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Obsessions Die Hard: Motorcycling the Pan-American Highway's Jungle Gap Paperback – Aug 1996


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Paperback, Aug 1996
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Product Details

  • Paperback: 260 pages
  • Publisher: Whitehorse Pr; Reprint edition (August 1996)
  • Language: English
  • ISBN-10: 188431306X
  • ISBN-13: 978-1884313066
  • Product Dimensions: 1.9 x 15.9 x 23.5 cm
  • Shipping Weight: 358 g
  • Amazon Bestsellers Rank: #2,649,002 in Books (See Top 100 in Books)

Product Description

Review

"Rated *****" -- Motorcycle Consumer News

"When he wrote Obsessions Die Hard, Ed Culberson was a freelance writer for newspapers and magazines and served as a chief instructor for the Motorcycle Safety Foundation. He was very active in leading motorcycle tour groups into Mexico, Central America, and Panama. He died in 1995 of Lou Gehrig's disease (Amyotrophic Lateral Sclerosis).

"As a teenager Ed Culberson was fascinated by the Pan American Highway System, which runs the length of North and South America. In his early forties, he acquired another passion--motorcycling. It was only natural that he would merge the two. Culberson, then a retired U.S. Army officer, decided to ride the Pan American Highway's entire route between Alaska and Argentina, but in eastern Panama and western Colombia's Darien region the road is broken by an 80-mile gap filled with jungles, rain forests, rivers, and swamps, which forces travelers to detour around by boat or plane. The area is so inhospitable and unexplored that a myth about its impenetrability has evolved over the centuries, and a curse aimed at Darien trespassers shrouds the region. But the Darien Gap, known as el tapon del Darien the Stopper, didn't stop Culberson's dream. It turned it into an obsession.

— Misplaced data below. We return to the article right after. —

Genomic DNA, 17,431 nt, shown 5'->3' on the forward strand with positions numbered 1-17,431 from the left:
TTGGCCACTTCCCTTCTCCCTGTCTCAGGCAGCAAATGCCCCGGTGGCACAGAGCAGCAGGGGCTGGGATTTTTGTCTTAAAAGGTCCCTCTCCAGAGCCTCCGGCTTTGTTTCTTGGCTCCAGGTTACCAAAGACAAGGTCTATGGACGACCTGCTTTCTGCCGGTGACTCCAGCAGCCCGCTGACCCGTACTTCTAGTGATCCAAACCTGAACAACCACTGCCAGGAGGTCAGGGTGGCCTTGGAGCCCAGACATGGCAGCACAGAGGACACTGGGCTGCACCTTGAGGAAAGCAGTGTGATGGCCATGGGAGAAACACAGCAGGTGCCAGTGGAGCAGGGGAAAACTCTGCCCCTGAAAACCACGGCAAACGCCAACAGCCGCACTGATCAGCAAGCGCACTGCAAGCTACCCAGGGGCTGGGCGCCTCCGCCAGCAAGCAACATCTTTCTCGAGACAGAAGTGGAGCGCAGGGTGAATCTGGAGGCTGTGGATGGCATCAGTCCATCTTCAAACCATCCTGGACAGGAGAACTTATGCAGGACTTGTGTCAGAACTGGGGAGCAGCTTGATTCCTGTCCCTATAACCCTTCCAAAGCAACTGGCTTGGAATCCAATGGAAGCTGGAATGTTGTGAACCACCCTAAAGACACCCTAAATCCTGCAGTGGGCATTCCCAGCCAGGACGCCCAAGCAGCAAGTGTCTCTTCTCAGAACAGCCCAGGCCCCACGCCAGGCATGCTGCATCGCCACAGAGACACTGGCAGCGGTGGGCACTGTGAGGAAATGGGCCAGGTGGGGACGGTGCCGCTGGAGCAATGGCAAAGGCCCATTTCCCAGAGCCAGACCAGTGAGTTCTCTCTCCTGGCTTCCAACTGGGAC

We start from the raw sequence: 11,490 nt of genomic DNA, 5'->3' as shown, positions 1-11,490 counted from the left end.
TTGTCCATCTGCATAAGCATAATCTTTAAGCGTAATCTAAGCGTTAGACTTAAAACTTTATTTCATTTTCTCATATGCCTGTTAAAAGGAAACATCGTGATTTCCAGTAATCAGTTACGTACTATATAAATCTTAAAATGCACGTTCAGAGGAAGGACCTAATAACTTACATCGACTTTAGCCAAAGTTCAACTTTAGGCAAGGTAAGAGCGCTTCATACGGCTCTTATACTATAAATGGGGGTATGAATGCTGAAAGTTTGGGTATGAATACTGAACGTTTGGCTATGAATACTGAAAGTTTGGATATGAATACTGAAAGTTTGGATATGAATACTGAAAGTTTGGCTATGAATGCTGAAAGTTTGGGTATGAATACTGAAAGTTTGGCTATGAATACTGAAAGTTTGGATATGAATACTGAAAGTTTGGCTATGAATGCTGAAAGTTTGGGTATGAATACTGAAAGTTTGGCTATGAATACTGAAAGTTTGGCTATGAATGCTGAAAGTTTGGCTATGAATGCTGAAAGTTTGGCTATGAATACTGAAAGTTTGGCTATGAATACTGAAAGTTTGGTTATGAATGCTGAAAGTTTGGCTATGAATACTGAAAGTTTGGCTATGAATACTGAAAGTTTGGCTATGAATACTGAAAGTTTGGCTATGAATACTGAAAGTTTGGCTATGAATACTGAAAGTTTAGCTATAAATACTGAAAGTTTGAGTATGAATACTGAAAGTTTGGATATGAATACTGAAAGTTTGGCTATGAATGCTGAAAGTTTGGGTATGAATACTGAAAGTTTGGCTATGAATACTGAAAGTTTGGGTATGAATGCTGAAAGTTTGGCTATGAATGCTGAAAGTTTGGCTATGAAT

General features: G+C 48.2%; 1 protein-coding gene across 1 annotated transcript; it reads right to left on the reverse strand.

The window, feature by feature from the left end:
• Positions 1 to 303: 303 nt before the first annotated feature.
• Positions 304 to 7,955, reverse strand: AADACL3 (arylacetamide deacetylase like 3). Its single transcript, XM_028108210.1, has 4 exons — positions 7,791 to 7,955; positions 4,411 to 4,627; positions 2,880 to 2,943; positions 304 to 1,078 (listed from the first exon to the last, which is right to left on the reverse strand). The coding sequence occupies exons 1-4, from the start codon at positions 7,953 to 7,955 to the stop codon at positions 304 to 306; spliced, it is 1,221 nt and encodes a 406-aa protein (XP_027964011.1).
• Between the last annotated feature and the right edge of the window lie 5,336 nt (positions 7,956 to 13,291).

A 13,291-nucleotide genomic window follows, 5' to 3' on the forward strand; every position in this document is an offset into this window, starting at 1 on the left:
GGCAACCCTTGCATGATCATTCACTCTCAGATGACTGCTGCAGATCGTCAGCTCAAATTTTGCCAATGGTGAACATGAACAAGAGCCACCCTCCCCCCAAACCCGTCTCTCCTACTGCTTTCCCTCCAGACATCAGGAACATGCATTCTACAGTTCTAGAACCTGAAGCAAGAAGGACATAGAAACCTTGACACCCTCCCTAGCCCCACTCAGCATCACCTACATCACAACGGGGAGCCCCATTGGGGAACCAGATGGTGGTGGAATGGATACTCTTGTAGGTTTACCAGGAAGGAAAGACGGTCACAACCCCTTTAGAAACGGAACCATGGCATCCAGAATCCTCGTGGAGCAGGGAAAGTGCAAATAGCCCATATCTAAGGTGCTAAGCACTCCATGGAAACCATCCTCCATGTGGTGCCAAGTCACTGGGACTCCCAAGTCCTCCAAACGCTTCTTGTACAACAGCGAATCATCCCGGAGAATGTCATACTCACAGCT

"On Amigo, his BMW R80 G/S, Culberson suffers failure before meeting success, encountering killer bees, arrest by a corrupt law officer, cycling injuries and back-breaking labor to get himself and his motorcycle through the torturous jungles and swamps--including the Darien Gap, a feat never before accomplished by a motorcyclist. -- i

About the Author

When he wrote Obsessions Die Hard, Ed Culberson was a freelance writer for newspapers and magazines and served as a chief instructor for the Motorcycle Safety Foundation. He was very active in leading motorcycle tour groups into Mexico, Central America, and Panama. He died in 1995 of Lou Gehrig's disease (Amyotrophic Lateral Sclerosis).

As a teenager Ed Culberson was fascinated by the Pan American Highway System, which runs the length of North and South America. In his early forties, he acquired another passion--motorcycling. It was only natural that he would merge the two. Culberson, then a retired U.S. Army officer, decided to ride the Pan American Highway's entire route between Alaska and Argentina, but in eastern Panama and western Colombia's Darien region the road is broken by an 80-mile gap filled with jungles, rain forests, rivers, and swamps, which forces travelers to detour around by boat or plane. The area is so inhospitable and unexplored that a myth about its impenetrability has evolved over the centuries, and a curse aimed at Darien trespassers shrouds the region. But the Darien Gap, known as el tapon del Darien the Stopper, didn't stop Culberson's dream. It turned it into an obsession.

On Amigo, his BMW R80 G/S, Culberson suffers failure before meeting success, encountering killer bees, arrest by a corrupt law officer, cycling injuries and back-breaking labor to get himself and his motorcycle through the torturous jungles and swamps--including the Darien Gap, a feat never before accomplished by a motorcyclist.